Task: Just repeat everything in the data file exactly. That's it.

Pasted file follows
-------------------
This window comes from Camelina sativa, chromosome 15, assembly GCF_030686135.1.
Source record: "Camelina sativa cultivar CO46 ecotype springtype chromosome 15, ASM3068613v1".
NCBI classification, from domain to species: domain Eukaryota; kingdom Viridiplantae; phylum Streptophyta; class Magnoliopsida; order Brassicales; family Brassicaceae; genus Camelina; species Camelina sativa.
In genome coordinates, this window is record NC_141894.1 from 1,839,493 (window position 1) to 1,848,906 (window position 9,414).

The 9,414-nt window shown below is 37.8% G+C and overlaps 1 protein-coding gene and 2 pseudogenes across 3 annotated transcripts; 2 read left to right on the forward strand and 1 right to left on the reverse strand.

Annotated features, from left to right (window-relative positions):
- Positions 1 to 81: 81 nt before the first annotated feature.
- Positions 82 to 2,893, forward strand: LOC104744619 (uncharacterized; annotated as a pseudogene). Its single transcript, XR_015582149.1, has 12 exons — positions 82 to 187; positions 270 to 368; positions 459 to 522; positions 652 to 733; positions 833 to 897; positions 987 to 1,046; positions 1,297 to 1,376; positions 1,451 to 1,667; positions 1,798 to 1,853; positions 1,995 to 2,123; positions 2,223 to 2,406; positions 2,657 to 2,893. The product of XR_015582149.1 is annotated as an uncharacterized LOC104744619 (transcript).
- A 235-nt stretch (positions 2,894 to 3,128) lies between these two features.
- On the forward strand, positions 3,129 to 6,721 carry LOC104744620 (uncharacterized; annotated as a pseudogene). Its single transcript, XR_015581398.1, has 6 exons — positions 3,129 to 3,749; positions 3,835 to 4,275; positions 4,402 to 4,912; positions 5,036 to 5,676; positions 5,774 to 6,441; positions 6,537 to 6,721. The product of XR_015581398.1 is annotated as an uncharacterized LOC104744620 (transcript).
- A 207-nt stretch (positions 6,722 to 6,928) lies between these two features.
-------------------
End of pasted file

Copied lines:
This window comes from Camelina sativa, chromosome 15, assembly GCF_030686135.1.
Source record: "Camelina sativa cultivar CO46 ecotype springtype chromosome 15, ASM3068613v1".
NCBI classification, from domain to species: domain Eukaryota; kingdom Viridiplantae; phylum Streptophyta; class Magnoliopsida; order Brassicales; family Brassicaceae; genus Camelina; species Camelina sativa.
In genome coordinates, this window is record NC_141894.1 from 1,839,493 (window position 1) to 1,848,906 (window position 9,414).

The 9,414-nt window shown below is 37.8% G+C and overlaps 1 protein-coding gene and 2 pseudogenes across 3 annotated transcripts; 2 read left to right on the forward strand and 1 right to left on the reverse strand.

Annotated features, from left to right (window-relative positions):
- Positions 1 to 81: 81 nt before the first annotated feature.
- Positions 82 to 2,893, forward strand: LOC104744619 (uncharacterized; annotated as a pseudogene). Its single transcript, XR_015582149.1, has 12 exons — positions 82 to 187; positions 270 to 368; positions 459 to 522; positions 652 to 733; positions 833 to 897; positions 987 to 1,046; positions 1,297 to 1,376; positions 1,451 to 1,667; positions 1,798 to 1,853; positions 1,995 to 2,123; positions 2,223 to 2,406; positions 2,657 to 2,893. The product of XR_015582149.1 is annotated as an uncharacterized LOC104744619 (transcript).
- A 235-nt stretch (positions 2,894 to 3,128) lies between these two features.
- On the forward strand, positions 3,129 to 6,721 carry LOC104744620 (uncharacterized; annotated as a pseudogene). Its single transcript, XR_015581398.1, has 6 exons — positions 3,129 to 3,749; positions 3,835 to 4,275; positions 4,402 to 4,912; positions 5,036 to 5,676; positions 5,774 to 6,441; positions 6,537 to 6,721. The product of XR_015581398.1 is annotated as an uncharacterized LOC104744620 (transcript).
- A 207-nt stretch (positions 6,722 to 6,928) lies between these two features.